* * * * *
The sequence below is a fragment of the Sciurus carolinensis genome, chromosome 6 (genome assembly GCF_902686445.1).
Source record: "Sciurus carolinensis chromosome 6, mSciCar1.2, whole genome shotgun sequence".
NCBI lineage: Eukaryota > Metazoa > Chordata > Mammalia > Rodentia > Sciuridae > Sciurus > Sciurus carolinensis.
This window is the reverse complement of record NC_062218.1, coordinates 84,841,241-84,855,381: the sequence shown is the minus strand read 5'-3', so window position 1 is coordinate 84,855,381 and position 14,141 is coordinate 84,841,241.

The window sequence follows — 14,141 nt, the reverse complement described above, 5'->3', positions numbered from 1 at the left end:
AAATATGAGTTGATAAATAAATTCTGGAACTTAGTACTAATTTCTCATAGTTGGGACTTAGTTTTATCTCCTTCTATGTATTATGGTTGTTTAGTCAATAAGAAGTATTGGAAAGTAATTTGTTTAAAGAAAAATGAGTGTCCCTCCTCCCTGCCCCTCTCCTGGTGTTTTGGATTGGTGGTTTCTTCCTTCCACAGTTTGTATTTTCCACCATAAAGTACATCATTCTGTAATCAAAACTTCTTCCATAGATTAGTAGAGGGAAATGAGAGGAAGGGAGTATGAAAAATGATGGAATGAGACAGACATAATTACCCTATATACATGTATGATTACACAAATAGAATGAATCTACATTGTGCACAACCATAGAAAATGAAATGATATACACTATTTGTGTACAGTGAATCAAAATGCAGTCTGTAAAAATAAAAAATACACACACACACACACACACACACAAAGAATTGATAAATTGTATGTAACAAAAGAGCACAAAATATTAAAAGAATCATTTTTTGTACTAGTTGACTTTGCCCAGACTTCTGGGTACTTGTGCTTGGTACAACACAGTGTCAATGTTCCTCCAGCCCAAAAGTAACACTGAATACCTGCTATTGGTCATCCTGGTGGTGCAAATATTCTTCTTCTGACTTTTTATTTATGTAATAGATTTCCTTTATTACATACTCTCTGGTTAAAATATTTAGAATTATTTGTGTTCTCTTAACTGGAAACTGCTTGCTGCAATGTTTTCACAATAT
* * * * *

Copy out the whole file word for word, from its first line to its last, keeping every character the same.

The sequence below is a fragment of the Sciurus carolinensis genome, chromosome 6 (genome assembly GCF_902686445.1).
Source record: "Sciurus carolinensis chromosome 6, mSciCar1.2, whole genome shotgun sequence".
NCBI lineage: Eukaryota > Metazoa > Chordata > Mammalia > Rodentia > Sciuridae > Sciurus > Sciurus carolinensis.
This window is the reverse complement of record NC_062218.1, coordinates 84,841,241-84,855,381: the sequence shown is the minus strand read 5'-3', so window position 1 is coordinate 84,855,381 and position 14,141 is coordinate 84,841,241.

The window sequence follows — 14,141 nt, the reverse complement described above, 5'->3', positions numbered from 1 at the left end:
AAATATGAGTTGATAAATAAATTCTGGAACTTAGTACTAATTTCTCATAGTTGGGACTTAGTTTTATCTCCTTCTATGTATTATGGTTGTTTAGTCAATAAGAAGTATTGGAAAGTAATTTGTTTAAAGAAAAATGAGTGTCCCTCCTCCCTGCCCCTCTCCTGGTGTTTTGGATTGGTGGTTTCTTCCTTCCACAGTTTGTATTTTCCACCATAAAGTACATCATTCTGTAATCAAAACTTCTTCCATAGATTAGTAGAGGGAAATGAGAGGAAGGGAGTATGAAAAATGATGGAATGAGACAGACATAATTACCCTATATACATGTATGATTACACAAATAGAATGAATCTACATTGTGCACAACCATAGAAAATGAAATGATATACACTATTTGTGTACAGTGAATCAAAATGCAGTCTGTAAAAATAAAAAATACACACACACACACACACACACACAAAGAATTGATAAATTGTATGTAACAAAAGAGCACAAAATATTAAAAGAATCATTTTTTGTACTAGTTGACTTTGCCCAGACTTCTGGGTACTTGTGCTTGGTACAACACAGTGTCAATGTTCCTCCAGCCCAAAAGTAACACTGAATACCTGCTATTGGTCATCCTGGTGGTGCAAATATTCTTCTTCTGACTTTTTATTTATGTAATAGATTTCCTTTATTACATACTCTCTGGTTAAAATATTTAGAATTATTTGTGTTCTCTTAACTGGAAACTGCTTGCTGCAATGTTTTCACAATAT